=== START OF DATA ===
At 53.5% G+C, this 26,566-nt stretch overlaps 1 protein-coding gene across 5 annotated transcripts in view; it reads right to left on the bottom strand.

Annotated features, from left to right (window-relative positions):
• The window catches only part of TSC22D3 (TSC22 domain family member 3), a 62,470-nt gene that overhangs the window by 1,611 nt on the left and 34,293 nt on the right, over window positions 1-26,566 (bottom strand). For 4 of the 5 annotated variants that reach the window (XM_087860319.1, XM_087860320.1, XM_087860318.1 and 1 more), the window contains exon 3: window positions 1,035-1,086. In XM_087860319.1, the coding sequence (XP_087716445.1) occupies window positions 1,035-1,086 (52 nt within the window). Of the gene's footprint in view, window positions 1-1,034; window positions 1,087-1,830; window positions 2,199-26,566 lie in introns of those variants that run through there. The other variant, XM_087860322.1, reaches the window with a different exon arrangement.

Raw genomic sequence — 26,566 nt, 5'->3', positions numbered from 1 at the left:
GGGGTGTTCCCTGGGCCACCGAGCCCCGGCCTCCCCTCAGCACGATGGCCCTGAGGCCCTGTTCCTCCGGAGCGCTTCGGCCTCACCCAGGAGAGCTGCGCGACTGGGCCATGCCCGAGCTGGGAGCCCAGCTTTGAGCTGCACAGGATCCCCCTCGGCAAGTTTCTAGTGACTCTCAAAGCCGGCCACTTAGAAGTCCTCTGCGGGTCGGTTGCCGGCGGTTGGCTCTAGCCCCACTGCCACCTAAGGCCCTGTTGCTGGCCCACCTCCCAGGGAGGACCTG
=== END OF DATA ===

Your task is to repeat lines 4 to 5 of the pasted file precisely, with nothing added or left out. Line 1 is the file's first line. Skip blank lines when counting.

Raw genomic sequence — 26,566 nt, 5'->3', positions numbered from 1 at the left:
GGGGTGTTCCCTGGGCCACCGAGCCCCGGCCTCCCCTCAGCACGATGGCCCTGAGGCCCTGTTCCTCCGGAGCGCTTCGGCCTCACCCAGGAGAGCTGCGCGACTGGGCCATGCCCGAGCTGGGAGCCCAGCTTTGAGCTGCACAGGATCCCCCTCGGCAAGTTTCTAGTGACTCTCAAAGCCGGCCACTTAGAAGTCCTCTGCGGGTCGGTTGCCGGCGGTTGGCTCTAGCCCCACTGCCACCTAAGGCCCTGTTGCTGGCCCACCTCCCAGGGAGGACCTG